Get exercise every day. If you don’t/can’t go to a gym, simply take a walk around the neighborhood to get some fresh air and sunlight. Check out free exercise programs online. Or simply turn up your favorite music and host a private dance party.

Enjoy the chance to cook something homemade, if you don’t normally. Don’t feel guilty about a little comfort food, but don’t go overboard. Same with the shopping. All the toilet paper and hand sanitizer in the world will not make a difference if you are not taking care of yourself in other ways.

If the relentless and repetitive reports and angst about COVID-19 is anxiety-inducing, take breaks from watching or reading the news or scrolling through your social media. If you are overwhelmed by it, chances are others are too, so feel free to post about other things, including sharing your art.

If you need more guidance on protecting your mental health during this time, the AFSP has some good tips on taking care of your mental health in the face of uncertainty.

8. Most of all, remember that resilience is not an end goal. It is a process. If you don’t feel particularly “resilient” at this time, that is understandable. Don’t let a feeling of “failure at being resilient” be added to your stresses. My close friends and family know how truly anxious I have been at particular times recently. At other times, I feel as confident as if I were following every tip I just recommended. I can’t say how I will feel tomorrow, but it is only now that needs the bulk of my attention.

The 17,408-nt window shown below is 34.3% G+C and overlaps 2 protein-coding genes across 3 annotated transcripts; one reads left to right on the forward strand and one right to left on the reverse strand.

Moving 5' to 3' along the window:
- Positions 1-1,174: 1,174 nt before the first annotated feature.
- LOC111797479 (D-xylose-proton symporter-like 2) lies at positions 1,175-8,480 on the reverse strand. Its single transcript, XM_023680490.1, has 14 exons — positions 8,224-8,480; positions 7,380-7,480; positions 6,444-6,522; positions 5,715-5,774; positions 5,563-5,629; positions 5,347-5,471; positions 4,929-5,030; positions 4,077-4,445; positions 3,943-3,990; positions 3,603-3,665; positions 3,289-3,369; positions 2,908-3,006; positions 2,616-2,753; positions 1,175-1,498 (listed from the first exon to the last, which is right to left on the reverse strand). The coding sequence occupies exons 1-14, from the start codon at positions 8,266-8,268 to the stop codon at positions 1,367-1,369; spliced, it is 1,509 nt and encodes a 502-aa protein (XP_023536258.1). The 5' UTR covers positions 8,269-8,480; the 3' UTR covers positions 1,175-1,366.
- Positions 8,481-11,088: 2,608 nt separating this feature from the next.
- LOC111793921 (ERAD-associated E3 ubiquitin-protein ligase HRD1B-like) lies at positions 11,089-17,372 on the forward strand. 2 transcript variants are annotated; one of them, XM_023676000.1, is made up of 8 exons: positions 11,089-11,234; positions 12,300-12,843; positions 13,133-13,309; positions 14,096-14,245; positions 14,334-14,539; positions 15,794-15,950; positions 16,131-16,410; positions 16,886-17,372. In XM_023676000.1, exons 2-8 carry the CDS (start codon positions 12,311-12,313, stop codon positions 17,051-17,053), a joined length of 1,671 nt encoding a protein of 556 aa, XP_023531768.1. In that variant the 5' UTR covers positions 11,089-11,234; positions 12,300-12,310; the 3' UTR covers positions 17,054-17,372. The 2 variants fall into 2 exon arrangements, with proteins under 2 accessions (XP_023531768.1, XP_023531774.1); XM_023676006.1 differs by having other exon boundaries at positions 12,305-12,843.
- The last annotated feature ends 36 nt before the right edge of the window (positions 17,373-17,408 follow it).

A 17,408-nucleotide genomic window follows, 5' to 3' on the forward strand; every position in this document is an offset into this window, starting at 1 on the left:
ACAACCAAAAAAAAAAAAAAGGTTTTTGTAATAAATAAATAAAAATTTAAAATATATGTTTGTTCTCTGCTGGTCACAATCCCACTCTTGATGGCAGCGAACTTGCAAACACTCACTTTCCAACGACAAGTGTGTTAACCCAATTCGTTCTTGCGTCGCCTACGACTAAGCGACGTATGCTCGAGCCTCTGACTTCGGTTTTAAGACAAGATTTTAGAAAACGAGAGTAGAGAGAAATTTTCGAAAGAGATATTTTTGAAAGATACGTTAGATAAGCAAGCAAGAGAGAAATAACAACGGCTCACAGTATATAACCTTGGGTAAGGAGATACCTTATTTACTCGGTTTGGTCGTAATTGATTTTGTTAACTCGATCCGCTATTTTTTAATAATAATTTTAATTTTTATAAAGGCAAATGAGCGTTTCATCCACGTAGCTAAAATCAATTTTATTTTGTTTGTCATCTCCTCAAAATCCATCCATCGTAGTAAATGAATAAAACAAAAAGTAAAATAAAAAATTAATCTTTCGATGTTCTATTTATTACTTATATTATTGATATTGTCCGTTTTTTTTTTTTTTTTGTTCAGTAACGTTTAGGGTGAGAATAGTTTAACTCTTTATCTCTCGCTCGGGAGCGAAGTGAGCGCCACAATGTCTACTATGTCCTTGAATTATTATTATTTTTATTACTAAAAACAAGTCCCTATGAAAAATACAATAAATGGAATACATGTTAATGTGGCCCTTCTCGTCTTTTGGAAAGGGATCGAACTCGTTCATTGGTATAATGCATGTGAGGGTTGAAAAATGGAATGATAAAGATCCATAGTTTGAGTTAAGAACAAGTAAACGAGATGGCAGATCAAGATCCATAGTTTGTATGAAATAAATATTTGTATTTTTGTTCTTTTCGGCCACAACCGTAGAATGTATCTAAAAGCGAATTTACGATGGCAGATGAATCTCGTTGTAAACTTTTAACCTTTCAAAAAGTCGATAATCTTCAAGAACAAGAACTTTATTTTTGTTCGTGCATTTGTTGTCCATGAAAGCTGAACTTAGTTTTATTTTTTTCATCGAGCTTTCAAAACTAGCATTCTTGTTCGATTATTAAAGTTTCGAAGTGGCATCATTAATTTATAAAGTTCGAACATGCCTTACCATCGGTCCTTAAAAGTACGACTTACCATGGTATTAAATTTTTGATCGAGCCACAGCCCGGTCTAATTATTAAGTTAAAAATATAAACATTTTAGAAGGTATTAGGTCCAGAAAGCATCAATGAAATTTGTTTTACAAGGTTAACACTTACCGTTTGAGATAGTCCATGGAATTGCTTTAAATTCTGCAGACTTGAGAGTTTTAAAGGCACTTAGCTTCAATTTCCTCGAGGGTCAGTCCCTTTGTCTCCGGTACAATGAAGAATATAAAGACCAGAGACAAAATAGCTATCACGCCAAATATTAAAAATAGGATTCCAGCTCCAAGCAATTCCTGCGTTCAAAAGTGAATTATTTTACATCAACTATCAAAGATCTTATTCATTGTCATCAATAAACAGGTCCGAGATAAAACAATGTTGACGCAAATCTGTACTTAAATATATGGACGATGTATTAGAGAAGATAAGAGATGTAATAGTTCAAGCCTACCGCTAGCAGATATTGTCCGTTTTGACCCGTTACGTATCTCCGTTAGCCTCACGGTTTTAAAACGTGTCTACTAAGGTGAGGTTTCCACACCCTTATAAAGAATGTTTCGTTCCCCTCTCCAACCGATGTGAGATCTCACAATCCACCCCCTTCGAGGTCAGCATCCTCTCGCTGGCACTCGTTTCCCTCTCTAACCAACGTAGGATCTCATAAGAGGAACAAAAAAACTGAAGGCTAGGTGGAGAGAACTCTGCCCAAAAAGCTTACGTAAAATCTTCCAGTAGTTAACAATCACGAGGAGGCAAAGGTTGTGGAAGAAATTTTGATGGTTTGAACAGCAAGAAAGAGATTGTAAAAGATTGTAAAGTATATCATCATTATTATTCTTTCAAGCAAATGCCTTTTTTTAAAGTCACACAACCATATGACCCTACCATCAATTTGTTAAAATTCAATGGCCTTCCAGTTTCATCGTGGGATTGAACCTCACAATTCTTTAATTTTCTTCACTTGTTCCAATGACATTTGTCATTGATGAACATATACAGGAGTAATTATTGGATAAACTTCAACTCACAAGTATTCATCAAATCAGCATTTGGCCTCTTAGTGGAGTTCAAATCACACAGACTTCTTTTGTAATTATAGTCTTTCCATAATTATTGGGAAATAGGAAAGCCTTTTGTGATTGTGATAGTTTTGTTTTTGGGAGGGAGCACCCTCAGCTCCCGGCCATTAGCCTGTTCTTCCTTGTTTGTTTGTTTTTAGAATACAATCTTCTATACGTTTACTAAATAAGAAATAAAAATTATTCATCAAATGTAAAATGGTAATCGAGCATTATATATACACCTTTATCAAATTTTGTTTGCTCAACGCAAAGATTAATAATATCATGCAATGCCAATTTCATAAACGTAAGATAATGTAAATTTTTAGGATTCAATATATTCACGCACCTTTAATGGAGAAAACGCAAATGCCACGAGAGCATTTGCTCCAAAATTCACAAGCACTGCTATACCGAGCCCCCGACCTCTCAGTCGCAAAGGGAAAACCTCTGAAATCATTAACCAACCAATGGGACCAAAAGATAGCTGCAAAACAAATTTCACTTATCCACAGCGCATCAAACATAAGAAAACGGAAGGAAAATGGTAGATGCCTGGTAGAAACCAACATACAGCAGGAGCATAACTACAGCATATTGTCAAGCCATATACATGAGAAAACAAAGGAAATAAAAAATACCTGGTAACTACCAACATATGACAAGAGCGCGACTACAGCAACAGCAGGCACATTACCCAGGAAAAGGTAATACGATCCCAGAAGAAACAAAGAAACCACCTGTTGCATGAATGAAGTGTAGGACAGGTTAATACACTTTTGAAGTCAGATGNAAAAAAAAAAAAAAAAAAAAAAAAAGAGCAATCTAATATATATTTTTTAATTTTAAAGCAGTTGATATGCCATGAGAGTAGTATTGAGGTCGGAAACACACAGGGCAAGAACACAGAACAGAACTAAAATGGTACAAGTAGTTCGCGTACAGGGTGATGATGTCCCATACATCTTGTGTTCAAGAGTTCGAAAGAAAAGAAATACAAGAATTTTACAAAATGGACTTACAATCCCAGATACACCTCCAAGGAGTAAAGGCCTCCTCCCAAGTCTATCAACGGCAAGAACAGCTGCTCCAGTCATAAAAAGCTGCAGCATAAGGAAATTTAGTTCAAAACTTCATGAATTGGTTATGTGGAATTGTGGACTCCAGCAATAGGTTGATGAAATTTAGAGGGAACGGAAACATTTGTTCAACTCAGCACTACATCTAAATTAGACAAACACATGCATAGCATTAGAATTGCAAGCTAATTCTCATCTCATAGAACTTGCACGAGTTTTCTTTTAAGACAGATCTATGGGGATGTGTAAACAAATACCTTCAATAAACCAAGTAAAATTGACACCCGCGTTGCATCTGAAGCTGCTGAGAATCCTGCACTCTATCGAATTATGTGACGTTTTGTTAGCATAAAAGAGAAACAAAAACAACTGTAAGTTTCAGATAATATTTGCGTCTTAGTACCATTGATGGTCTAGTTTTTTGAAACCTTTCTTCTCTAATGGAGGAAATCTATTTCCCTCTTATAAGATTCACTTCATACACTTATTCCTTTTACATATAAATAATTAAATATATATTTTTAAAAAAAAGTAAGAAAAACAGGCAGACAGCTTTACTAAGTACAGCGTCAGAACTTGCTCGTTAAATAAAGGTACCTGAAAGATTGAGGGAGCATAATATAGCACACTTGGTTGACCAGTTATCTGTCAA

If you have your own ways you are coping or a resource that could be helpful to others, please feel free to share in the comments. In the meantime, stay safe.

P.S. Need a prompt if you want to arrange a group sing from your windows or your telephonic devices? How about an upbeat show tune? I recommend Oh, What a Beautiful Mornin’ from OKLAHOMA!

Gordon MacRae sings ‘Oh, What a Beautiful Mornin” from the 1955 film of Rodgers & Hammerstein’s OKLAHOMA!.

If you stumbled upon this blog entry on the Internet or got it from someone else forwarding you a link, please consider signing up for Erica Ginsberg’s mailing list so that you will get the next entry in the Creative Resiliency series right to your Inbox. New entries are sent approximately once a month, and I do not share or sell contacts.